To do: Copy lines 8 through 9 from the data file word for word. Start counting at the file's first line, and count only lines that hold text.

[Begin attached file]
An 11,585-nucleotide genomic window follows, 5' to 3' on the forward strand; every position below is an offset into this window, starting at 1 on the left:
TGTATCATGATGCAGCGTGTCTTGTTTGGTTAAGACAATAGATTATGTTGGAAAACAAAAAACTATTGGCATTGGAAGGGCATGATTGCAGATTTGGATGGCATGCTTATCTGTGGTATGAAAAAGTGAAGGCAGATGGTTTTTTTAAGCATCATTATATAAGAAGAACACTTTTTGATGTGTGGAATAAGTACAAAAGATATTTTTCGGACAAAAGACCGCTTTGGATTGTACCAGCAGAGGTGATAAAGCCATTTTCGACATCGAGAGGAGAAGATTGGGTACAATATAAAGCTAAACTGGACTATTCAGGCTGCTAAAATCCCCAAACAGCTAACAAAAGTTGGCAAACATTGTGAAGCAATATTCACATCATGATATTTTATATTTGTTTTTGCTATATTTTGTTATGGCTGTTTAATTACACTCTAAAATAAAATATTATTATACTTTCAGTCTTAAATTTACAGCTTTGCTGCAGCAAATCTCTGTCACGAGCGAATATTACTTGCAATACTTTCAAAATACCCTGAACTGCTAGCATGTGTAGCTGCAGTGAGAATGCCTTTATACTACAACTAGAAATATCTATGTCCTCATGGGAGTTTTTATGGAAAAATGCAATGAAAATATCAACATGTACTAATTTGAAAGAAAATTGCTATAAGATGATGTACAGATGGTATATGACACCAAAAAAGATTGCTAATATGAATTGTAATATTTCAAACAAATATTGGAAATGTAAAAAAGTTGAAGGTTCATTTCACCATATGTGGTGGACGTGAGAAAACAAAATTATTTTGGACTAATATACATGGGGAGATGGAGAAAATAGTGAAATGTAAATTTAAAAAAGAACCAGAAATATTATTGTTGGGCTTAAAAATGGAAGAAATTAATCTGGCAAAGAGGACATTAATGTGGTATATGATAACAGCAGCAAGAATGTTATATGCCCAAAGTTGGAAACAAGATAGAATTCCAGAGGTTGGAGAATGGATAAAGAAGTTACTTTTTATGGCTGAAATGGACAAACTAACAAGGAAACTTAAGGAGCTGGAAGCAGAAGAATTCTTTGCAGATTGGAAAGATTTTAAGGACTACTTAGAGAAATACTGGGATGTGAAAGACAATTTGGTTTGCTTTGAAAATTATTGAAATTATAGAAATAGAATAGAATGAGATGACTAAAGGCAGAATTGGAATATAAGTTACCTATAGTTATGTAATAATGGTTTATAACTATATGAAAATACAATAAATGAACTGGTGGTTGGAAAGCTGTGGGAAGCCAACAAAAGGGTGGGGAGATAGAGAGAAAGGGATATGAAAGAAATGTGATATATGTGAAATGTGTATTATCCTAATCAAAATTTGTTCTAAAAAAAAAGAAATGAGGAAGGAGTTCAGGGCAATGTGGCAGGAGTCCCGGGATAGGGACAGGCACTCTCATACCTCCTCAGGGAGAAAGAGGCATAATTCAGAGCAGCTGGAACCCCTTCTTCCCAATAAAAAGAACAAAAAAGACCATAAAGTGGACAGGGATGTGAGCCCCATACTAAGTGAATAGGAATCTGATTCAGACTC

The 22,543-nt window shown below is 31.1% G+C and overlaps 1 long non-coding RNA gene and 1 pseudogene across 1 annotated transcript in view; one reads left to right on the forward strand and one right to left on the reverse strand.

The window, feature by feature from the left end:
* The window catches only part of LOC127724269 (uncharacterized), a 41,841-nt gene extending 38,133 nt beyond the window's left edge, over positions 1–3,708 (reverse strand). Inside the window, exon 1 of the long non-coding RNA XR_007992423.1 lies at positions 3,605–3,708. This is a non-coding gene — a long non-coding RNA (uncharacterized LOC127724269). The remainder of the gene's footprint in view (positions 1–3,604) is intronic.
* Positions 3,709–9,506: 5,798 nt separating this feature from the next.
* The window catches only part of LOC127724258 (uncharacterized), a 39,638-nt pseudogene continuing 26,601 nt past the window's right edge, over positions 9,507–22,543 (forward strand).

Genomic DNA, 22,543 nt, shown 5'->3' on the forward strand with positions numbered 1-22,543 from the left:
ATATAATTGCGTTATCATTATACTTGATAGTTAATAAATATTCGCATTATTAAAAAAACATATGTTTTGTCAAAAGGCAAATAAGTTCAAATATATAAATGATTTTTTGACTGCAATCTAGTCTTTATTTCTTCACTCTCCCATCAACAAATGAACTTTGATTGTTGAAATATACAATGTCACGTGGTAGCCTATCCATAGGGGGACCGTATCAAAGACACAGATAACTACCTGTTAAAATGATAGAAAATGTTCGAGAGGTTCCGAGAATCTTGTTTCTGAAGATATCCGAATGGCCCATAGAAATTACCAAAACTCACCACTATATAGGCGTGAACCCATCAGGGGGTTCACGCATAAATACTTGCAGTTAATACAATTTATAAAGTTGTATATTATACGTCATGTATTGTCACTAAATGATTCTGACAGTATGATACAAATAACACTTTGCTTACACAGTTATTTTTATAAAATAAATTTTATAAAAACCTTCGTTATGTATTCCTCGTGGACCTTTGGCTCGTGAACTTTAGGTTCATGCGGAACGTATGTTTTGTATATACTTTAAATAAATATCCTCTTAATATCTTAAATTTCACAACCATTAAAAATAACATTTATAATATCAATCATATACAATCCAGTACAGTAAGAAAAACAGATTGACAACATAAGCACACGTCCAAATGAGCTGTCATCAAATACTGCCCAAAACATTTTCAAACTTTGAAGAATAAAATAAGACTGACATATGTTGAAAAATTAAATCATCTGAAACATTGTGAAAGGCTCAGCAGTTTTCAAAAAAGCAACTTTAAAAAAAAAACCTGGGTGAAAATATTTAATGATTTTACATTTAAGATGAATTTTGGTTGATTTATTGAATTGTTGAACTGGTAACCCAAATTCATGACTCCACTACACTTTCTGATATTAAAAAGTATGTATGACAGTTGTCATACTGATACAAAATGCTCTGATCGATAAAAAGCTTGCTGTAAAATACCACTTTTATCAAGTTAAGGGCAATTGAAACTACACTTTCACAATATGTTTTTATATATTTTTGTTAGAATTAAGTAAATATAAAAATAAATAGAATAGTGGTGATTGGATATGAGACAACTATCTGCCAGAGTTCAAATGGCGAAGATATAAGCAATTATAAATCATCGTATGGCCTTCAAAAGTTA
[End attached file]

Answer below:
Genomic DNA, 22,543 nt, shown 5'->3' on the forward strand with positions numbered 1-22,543 from the left:
ATATAATTGCGTTATCATTATACTTGATAGTTAATAAATATTCGCATTATTAAAAAAACATATGTTTTGTCAAAAGGCAAATAAGTTCAAATATATAAATGATTTTTTGACTGCAATCTAGTCTTTATTTCTTCACTCTCCCATCAACAAATGAACTTTGATTGTTGAAATATACAATGTCACGTGGTAGCCTATCCATAGGGGGACCGTATCAAAGACACAGATAACTACCTGTTAAAATGATAGAAAATGTTCGAGAGGTTCCGAGAATCTTGTTTCTGAAGATATCCGAATGGCCCATAGAAATTACCAAAACTCACCACTATATAGGCGTGAACCCATCAGGGGGTTCACGCATAAATACTTGCAGTTAATACAATTTATAAAGTTGTATATTATACGTCATGTATTGTCACTAAATGATTCTGACAGTATGATACAAATAACACTTTGCTTACACAGTTATTTTTATAAAATAAATTTTATAAAAACCTTCGTTATGTATTCCTCGTGGACCTTTGGCTCGTGAACTTTAGGTTCATGCGGAACGTATGTTTTGTATATACTTTAAATAAATATCCTCTTAATATCTTAAATTTCACAACCATTAAAAATAACATTTATAATATCAATCATATACAATCCAGTACAGTAAGAAAAACAGATTGACAACATAAGCACACGTCCAAATGAGCTGTCATCAAATACTGCCCAAAACATTTTCAAACTTTGAAGAATAAAATAAGACTGACATATGTTGAAAAATTAAATCATCTGAAACATTGTGAAAGGCTCAGCAGTTTTCAAAAAAGCAACTTTAAAAAAAAAACCTGGGTGAAAATATTTAATGATTTTACATTTAAGATGAATTTTGGTTGATTTATTGAATTGTTGAACTGGTAACCCAAATTCATGACTCCACTACACTTTCTGATATTAAAAAGTATGTATGACAGTTGTCATACTGATACAAAATGCTCTGATCGATAAAAAGCTTGCTGTAAAATACCACTTTTATCAAGTTAAGGGCAATTGAAACTACACTTTCACAATATGTTTTTATATATTTTTGTTAGAATTAAGTAAATATAAAAATAAATAGAATAGTGGTGATTGGATATGAGACAACTATCTGCCAGAGTTCAAATGGCGAAGATATAAGCAATTATAAATCATCGTATGGCCTTCAAAAGTTA